Almost a third of 45 to 64-year-olds admitted to driving while potentially over the drink-drive limit compared with only 24% of 17 to 24-year-olds, its survey found.
However, more than a quarter of 17 to 24-year-olds occasionally send text messages while at the wheel, with 5% being frequent texters.
And one in four of these young drivers have been in a car when they believed the person at the wheel was under the influence of drugs, while 10% of 17 to 24-year-olds admitted being under the influence of drugs themselves while driving.
“Younger drivers have many good habits that bode well for the future of motoring, but their attitude towards drug-driving is worrying, particularly as the number of fatal accidents involving drugs has increased by 28% in recent years.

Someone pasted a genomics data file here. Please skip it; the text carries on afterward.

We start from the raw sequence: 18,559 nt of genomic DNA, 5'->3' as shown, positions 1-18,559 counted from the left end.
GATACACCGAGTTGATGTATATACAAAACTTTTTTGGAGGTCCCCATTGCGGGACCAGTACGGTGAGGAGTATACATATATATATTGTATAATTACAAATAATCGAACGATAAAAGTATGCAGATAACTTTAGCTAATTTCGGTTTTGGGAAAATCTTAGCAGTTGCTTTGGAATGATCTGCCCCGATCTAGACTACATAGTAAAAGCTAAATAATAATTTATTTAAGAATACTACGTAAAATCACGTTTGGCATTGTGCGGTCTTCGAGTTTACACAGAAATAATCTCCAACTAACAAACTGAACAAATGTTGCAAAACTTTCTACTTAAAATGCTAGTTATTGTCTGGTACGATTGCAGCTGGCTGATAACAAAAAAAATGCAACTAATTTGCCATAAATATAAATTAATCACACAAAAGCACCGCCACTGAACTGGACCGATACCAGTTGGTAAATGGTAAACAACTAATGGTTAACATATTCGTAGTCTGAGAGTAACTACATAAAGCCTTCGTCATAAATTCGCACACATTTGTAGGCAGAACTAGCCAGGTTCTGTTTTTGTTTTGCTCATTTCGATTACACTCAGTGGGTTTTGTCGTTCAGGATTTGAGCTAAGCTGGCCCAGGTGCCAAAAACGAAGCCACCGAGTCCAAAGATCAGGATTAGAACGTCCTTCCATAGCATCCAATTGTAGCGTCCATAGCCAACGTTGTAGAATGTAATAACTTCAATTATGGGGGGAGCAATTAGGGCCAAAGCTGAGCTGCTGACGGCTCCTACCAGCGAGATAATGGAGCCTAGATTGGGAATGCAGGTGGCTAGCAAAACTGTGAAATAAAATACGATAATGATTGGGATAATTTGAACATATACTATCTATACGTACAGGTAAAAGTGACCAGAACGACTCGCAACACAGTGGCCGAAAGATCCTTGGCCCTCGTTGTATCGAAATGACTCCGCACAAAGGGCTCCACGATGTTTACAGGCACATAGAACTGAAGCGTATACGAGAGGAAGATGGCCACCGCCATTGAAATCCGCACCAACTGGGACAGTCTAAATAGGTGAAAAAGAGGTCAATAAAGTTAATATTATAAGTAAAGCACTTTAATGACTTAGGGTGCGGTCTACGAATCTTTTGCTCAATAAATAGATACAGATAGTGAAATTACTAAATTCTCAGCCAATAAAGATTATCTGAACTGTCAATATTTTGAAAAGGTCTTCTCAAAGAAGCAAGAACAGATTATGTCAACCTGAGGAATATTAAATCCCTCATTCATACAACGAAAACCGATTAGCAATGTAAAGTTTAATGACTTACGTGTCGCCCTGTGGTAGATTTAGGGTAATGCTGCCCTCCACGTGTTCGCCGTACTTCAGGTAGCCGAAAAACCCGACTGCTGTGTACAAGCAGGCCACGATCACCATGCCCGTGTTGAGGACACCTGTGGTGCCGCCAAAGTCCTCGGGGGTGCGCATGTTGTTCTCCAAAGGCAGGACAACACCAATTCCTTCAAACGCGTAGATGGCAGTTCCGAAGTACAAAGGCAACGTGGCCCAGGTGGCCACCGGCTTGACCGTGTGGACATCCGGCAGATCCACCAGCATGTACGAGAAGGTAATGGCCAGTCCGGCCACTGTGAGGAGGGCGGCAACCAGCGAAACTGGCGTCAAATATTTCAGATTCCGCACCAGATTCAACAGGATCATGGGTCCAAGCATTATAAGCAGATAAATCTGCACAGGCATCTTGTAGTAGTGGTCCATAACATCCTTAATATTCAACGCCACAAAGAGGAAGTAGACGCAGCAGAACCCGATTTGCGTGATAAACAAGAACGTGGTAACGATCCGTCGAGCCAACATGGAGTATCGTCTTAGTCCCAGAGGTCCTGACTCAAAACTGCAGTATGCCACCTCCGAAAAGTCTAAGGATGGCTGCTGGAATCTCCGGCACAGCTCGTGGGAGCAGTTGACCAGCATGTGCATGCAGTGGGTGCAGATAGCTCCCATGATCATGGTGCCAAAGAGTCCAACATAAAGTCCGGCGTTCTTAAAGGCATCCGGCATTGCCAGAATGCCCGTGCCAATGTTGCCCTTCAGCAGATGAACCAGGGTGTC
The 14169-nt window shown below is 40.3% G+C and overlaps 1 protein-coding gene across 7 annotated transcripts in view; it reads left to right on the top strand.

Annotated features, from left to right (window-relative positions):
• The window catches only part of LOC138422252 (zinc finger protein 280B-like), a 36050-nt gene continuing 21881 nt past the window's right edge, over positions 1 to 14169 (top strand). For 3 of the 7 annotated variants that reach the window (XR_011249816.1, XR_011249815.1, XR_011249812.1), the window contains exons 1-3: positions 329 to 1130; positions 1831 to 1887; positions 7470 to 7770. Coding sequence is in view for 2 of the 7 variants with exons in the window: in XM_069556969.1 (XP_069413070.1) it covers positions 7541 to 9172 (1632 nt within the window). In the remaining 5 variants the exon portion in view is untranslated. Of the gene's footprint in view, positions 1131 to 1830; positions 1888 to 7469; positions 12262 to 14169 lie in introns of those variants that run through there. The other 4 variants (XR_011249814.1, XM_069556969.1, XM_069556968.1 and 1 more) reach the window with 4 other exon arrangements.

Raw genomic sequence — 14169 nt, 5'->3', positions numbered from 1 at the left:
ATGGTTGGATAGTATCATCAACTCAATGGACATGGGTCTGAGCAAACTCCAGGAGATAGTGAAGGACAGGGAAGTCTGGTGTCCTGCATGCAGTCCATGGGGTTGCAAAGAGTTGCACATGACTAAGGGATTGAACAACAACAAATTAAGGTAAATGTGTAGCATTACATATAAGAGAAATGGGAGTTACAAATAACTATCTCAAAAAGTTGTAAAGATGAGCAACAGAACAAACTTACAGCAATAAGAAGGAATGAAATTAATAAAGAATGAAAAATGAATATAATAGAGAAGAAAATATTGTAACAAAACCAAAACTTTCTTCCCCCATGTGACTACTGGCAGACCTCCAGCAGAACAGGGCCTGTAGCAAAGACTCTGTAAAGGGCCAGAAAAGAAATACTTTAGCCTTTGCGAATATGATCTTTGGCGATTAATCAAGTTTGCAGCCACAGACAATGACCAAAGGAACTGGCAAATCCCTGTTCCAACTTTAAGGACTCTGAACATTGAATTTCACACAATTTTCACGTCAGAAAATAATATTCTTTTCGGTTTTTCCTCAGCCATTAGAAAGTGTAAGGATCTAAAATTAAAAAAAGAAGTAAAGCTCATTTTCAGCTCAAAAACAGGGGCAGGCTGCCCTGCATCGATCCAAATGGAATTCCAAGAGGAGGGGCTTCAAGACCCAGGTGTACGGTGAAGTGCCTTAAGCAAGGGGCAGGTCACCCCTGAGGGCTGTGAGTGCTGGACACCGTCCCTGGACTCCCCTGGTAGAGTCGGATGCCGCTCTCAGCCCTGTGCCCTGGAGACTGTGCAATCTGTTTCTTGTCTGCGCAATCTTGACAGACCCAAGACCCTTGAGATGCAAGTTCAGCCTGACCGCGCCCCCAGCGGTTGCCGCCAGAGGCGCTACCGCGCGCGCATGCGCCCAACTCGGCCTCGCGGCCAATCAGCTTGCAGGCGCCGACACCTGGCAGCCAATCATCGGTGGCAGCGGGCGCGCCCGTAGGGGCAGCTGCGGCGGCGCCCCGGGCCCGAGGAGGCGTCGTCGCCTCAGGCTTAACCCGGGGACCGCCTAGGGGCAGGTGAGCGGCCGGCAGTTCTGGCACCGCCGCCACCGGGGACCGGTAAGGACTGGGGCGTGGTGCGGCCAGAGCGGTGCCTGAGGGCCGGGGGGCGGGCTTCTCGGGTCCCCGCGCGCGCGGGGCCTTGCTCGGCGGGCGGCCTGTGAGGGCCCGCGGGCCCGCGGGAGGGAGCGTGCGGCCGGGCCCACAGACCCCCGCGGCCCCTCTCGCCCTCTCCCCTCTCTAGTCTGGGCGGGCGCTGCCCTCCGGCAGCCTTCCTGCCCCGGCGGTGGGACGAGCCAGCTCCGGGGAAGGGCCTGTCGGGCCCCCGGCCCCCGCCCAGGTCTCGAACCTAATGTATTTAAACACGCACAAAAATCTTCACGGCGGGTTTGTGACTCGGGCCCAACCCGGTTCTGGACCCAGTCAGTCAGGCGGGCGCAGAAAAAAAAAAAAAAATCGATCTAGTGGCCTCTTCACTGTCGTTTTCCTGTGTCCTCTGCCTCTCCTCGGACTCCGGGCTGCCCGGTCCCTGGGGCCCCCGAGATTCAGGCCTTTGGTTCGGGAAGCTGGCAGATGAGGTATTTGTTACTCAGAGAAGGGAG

“For other motorists, there’s still work to do on tackling the drink-drive culture, and raising awareness of environmental driving issues.”
The Government needs to listen to the voice of the new generation of motorists. They want more clear and accessible information on the effects of drugs, the reality of the drink-drive limit and the ‘morning after’ risks.